The DIVA blood collection service has had an unexpected benefit - it has improved patient engagement and removed a significant barrier (multiple painful attempts) to treatment in this high risk group.
A qualitative study is almost complete on the experiences of these patients using the DIVA blood collection service and this video will be an adjunct to the publication
AVATAR State of the Art in Vascular Access Management Seminar
On March 6, 2017 around 100 dedicated clinicians attended the inaugural AVATAR State of the Art in Vascular Access Management seminar, held at Rydges Parramatta. A key aim of the seminar was to present both the evidence and the art of vascular access care in relation to peripheral intravenous catheters (PIVCs); central venous access devices (CVADs) and paediatric vascular access. Attendees were a mixed bunch with vascular access clinicians being the largest group (32%), followed by critical care (18%), inpatient services (11%), cancer services (10%) and infection prevention (9%), with the balance made up of several other speciality groups.
The videos from this seminar are now available:
Video 2: Dr Evan Alexandrou and Prof Claire Rickard outline the State of the Art in relation to peripheral intravascular catheters (PIVCs) with Evan detailing "Right patient, right catheter" principles and Claire presenting the issues and evidence around post-insertion care.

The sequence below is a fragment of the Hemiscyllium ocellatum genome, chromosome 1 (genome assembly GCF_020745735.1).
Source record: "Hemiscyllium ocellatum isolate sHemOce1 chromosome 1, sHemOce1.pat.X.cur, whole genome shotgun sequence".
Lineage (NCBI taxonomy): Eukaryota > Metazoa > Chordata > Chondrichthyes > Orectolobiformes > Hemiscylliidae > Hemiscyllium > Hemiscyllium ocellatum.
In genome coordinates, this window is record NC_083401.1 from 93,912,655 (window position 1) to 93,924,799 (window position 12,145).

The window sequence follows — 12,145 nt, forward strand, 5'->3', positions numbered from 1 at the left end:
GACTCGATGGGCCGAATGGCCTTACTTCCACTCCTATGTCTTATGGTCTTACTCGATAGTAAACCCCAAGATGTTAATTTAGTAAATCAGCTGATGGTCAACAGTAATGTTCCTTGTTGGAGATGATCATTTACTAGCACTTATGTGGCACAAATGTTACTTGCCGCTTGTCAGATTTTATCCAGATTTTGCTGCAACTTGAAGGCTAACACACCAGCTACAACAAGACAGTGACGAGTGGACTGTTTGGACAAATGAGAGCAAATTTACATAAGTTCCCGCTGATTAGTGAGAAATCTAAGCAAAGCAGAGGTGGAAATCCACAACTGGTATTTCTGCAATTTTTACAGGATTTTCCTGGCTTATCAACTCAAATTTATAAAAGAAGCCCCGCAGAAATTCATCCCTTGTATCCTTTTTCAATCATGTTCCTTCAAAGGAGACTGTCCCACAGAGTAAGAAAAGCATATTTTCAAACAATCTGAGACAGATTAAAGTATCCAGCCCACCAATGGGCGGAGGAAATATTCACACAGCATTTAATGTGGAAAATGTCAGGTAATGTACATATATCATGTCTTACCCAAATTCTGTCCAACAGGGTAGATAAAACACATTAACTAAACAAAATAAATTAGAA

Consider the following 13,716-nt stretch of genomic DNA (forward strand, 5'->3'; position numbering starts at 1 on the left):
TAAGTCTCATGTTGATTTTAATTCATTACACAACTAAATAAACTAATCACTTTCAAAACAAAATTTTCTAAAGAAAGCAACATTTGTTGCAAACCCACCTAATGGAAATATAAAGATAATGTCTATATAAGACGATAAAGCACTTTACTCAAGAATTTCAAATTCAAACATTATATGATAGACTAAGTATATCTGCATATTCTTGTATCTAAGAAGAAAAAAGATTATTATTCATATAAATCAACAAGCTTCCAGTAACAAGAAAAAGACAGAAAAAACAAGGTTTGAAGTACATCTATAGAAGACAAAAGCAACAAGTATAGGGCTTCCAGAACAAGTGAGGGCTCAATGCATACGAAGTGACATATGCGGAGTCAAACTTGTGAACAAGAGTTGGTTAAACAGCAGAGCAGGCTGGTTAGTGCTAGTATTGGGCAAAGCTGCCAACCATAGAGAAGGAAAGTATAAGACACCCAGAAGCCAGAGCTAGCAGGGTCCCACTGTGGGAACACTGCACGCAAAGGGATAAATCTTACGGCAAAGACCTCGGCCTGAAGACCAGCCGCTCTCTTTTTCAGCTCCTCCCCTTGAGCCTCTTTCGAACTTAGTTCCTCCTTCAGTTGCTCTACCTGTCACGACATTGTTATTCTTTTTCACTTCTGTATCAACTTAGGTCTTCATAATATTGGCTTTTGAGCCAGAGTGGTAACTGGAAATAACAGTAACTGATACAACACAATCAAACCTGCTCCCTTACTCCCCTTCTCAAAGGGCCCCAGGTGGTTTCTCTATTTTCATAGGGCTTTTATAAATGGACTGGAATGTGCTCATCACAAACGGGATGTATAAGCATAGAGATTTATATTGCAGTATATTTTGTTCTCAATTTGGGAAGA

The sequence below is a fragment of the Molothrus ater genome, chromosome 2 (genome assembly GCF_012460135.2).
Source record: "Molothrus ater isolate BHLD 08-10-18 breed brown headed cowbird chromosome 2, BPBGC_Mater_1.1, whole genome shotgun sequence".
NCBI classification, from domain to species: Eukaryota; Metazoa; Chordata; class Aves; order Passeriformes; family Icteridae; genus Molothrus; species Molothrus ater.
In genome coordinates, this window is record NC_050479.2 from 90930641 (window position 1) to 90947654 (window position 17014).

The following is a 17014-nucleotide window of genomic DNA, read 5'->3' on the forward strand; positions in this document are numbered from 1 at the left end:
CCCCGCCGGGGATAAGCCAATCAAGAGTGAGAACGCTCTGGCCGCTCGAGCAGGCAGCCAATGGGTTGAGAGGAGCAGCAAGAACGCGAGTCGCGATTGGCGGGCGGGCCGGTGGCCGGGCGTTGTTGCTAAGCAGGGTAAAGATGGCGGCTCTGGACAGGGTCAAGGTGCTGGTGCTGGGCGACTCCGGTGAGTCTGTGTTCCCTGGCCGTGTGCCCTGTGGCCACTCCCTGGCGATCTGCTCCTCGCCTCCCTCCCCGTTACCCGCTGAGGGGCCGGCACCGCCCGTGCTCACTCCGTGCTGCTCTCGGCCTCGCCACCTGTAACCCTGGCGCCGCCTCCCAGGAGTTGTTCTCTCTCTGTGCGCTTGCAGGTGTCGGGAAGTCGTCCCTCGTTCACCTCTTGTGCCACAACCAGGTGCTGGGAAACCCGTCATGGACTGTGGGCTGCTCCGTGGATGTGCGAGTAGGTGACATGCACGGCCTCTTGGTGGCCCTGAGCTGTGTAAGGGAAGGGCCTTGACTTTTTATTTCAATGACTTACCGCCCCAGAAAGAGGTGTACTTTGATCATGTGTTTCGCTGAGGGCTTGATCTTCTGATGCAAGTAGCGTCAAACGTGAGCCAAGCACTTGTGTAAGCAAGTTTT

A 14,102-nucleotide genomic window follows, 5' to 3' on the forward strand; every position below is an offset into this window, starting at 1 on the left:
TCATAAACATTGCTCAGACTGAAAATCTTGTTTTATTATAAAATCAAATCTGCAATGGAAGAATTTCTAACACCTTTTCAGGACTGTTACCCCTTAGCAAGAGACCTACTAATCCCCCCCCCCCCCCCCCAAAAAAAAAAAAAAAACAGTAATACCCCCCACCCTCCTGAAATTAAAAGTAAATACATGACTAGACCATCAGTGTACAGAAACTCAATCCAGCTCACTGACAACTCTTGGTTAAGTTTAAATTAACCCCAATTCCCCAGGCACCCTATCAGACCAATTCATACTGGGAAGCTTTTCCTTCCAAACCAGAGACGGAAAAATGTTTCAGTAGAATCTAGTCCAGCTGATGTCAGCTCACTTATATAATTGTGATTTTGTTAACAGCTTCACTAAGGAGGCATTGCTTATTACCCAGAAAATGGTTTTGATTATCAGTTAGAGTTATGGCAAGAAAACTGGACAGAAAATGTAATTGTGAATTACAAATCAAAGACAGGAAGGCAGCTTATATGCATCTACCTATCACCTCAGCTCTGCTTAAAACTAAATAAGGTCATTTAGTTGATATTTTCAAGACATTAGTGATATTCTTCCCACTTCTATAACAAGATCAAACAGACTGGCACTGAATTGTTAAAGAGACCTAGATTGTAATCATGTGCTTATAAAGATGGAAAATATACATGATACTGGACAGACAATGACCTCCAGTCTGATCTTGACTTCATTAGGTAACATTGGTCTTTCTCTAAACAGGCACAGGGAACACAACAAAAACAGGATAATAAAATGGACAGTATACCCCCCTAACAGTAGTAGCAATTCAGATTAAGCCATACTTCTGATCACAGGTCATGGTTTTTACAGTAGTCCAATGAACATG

AVATAR educational video on PIVC insertion, maintenance and removal
Peripheral intravenous catheters (PIVCs) are the most commonly used vascular access device in health care with around 65% of hospitalized patients receiving PIVC therapy during their stay. The insertion of a PIVC is the most commonly performed invasive procedure in hospitalized patients. However, failure rates of PIVCs are high at around 40% before the completion of treatment this impacts significantly on patients, staff and the healthcare system. Failure can be a consequence of occlusion, dislodgement, infiltration/extravasation, phlebitis, or local/systemic infection. Prevention of these failures through evidence based practice is important, and as such AVATAR has developed, with an unrestricted grant from Baxter, this educational video on PIVC insertion, maintenance and removal that incorporates best practices based on current evidence. Reducing the complications and failure will provide patients with a better health care experience.
Is your doctor choosing the right IV?
In this article that appeared in The Conversation, October 24, 2015, Dr Vineet Chopra and Dr Scott Flanders from the University of Michigan discuss which IV is right for which patient.